High functioning BPs often consume their daily lives with a self imposed structure; scheduling away every hour, every minute. Proactively attempting to avoid emotional disaster. This provides an external stability that makes the internal instability a little easier to bear. While things are so frantic inside, there is a calm in knowing there is order in the world. I have done this ever since I was little. Every hour scheduled away with activities, sports, studying. At University when I was so often alone, at some of the loneliest points I’ve ever been in, I kept a ridiculous course load, maximizing the number of credits I could take, developing rigorous study schedules that consumed my day allowing little time to be left to my own thoughts. This didn’t always work. It didn’t actually fix the fact that the sadness and depression was still there, waiting to surface when I could no longer keep up my guard. But in pushing myself, providing myself with a goal, I had something to reach for. Something to motivate me to keep going.

Maybe that’s another attribute of the high functioning BP; the ability to look to the future. Having something to look forward to, to reach for and achieve… It’s hard not to feel a little proud, a little relieved in knowing that such things can still be accomplished, despite it all. 

21 comments:

  1. Wow, there's a lot of food for thought here, thanks Haven. And congratulations on your new job btw! :)

    Hmm, I'm sort of a mixture of the two, high and low. At school and uni, I was extremely high functioning. Uni was also a bad time for me and the depression kicked in properly then. My grades didn't suffer however. Only after uni, everything in my life went on hold, i was definately low-functioning, although ironically, still not showing people how everything inside me was just breaking down and falling to pieces. Only those closest to me could see something was up though I refused to tell. Partly cos I knew they simply wouldn't get it. And partly cos i never spoke about my feelings to others since i was a child.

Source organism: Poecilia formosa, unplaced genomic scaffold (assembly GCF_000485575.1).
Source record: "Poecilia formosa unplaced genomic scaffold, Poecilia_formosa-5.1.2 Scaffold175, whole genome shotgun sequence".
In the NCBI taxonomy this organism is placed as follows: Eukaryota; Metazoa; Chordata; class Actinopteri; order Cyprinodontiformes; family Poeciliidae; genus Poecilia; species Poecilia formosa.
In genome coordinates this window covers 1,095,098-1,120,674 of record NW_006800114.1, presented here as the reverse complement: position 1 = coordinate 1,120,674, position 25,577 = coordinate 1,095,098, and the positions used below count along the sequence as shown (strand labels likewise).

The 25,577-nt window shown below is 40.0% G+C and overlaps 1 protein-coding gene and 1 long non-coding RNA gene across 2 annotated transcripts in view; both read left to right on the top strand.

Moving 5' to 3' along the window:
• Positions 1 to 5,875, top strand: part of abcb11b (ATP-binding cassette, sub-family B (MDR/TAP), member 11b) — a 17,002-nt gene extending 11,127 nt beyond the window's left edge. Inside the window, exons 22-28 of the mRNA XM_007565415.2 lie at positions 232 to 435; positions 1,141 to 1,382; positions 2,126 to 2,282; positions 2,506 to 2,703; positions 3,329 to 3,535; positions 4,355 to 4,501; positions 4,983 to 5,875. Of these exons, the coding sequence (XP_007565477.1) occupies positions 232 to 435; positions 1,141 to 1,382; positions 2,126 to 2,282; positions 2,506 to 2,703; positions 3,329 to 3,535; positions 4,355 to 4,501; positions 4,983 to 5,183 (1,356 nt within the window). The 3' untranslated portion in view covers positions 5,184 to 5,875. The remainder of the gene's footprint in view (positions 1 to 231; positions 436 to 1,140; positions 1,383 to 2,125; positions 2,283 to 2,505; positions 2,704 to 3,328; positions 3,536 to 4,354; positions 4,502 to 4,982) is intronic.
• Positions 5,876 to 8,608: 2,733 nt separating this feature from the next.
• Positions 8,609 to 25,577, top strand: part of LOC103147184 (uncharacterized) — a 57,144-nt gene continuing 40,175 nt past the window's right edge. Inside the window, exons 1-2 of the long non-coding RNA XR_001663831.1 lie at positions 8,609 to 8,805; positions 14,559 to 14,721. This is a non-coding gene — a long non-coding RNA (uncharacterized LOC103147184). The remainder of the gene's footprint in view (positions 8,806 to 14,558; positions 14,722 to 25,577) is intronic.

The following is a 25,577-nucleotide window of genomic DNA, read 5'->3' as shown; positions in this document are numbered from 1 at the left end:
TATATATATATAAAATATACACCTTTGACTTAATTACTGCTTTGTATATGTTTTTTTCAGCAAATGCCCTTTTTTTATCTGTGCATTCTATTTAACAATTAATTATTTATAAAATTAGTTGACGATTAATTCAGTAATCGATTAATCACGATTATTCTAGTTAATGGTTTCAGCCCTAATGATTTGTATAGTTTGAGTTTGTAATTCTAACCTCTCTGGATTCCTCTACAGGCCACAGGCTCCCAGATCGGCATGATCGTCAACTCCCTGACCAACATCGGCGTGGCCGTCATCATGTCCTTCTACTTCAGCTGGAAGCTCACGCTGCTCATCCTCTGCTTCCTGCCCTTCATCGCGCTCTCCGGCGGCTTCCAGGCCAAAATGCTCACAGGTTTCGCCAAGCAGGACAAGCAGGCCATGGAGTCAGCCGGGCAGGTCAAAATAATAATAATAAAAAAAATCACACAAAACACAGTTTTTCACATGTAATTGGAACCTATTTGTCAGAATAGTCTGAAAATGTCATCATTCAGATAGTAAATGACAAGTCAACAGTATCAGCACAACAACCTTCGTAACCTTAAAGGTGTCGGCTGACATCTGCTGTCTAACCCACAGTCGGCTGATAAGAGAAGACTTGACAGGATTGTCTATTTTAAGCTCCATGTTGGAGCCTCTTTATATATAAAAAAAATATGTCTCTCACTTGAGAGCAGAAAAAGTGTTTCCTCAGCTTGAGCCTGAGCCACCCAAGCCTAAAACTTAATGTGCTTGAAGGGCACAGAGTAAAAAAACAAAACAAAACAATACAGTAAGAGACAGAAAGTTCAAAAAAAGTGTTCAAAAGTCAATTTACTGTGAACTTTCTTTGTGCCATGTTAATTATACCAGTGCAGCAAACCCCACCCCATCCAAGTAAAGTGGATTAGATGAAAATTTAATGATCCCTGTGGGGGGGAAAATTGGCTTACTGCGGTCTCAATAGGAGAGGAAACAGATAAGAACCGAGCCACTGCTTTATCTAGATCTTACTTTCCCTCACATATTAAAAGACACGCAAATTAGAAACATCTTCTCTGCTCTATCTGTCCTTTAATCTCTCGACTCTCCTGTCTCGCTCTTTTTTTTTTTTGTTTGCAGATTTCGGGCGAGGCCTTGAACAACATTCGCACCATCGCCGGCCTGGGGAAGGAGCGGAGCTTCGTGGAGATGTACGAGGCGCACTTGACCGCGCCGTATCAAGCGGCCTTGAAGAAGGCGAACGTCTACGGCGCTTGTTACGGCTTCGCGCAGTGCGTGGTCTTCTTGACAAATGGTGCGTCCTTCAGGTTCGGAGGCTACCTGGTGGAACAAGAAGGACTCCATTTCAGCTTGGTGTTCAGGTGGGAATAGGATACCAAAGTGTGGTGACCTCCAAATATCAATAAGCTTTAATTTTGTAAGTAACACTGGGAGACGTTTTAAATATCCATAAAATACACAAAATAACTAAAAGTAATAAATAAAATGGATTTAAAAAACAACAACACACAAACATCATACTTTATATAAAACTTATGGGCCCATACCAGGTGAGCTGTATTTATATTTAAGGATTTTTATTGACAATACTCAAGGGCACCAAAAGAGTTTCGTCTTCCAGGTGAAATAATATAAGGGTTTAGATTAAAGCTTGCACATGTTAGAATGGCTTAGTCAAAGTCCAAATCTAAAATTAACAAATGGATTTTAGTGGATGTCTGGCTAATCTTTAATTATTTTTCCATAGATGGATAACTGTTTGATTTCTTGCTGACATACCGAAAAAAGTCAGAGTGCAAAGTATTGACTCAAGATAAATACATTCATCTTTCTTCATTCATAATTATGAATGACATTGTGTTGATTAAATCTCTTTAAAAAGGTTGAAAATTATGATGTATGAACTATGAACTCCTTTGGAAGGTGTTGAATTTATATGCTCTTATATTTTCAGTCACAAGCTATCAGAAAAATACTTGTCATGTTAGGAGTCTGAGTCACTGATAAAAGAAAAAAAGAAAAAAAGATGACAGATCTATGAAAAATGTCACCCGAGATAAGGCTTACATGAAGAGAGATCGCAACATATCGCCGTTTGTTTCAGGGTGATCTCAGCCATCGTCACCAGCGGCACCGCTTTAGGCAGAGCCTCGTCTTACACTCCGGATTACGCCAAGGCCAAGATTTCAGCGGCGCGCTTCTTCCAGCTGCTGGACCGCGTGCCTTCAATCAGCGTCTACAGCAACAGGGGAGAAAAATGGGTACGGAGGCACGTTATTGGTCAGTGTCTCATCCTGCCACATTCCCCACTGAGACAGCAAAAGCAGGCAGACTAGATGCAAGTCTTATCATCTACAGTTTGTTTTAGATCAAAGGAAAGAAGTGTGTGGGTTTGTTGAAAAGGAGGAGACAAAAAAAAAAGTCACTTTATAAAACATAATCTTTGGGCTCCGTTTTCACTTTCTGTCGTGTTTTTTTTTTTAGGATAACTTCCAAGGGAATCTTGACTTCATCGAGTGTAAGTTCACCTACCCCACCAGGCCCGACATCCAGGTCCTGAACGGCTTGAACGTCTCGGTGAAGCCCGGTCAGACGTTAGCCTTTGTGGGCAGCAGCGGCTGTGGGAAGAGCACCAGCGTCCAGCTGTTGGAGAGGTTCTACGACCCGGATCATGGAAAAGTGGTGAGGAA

Socially, i'm very extrovert and upbeat, no one ever knows or suspects i live with chronic depression. And funnily enough, my psychiatrist also didn't believe me at first, which quietly incensed me! lol.

    I have a solid pattern - I hold myself together outwardly, no one suspects what i'm feeling inside, until one day, i crash and burn.

    I wonder Haven, does acting/putting on a mask, make you resentful? Or do you enjoy playing a part? (perhaps to you it doesn't feel like wearing a mask, it's perhaps more second nature than that). I think it would be very hard for someone who felt like a fraud, to keep up a facade for the sake of being prosocial constantly.

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  2. It's not called your dark self, it is called your true weak self, you self punish, us sociopaths and narcs have a dark self we punish others not ourselves.

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  3. @notme... When I was younger I was definitely a mix of both. I had a much harder time holding in how I was feeling and would frequently melt down and freak out. I've gained a lot more introspection and self control as I've gotten older.

    "I have a solid pattern - I hold myself together outwardly, no one suspects what i'm feeling inside, until one day, i crash and burn."
    I related to this a lot.

    Putting on the mask makes me a little resentful. Resentful of myself, because it's necessary for me to do this in the first place and I can't have a brain that functions 'normally'.

    On the other hand, I can lose myself in the mask so much so that I can push away from my turbulence and sometimes actually enjoy my life. When I'm out and about being very social, it is very much second nature for me and I don't even really have to think about it. When I was younger I didn't have this though. I was myself through and through and wore my turbulence and depression for everyone to see.

    I don't feel like a fraud, but the discrepancy causes a disconnect for me. I dissociate and feel like I'm not actually myself.

    Oh, and thanks! I'm stoked about the new job.

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  4. Good luck on the new job. I hope that this finds you well.

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  5. i think you hit the nail on the head about what makes a high-functioning PD - the self awareness of it. i think of a high functioning PD as being like a meta-PD; when you can take a step back and see your own thought processes as a symptom it gives you much more control over your life and how it pans out. you can to some extent ignore some impulses you recognise as being unhelpful.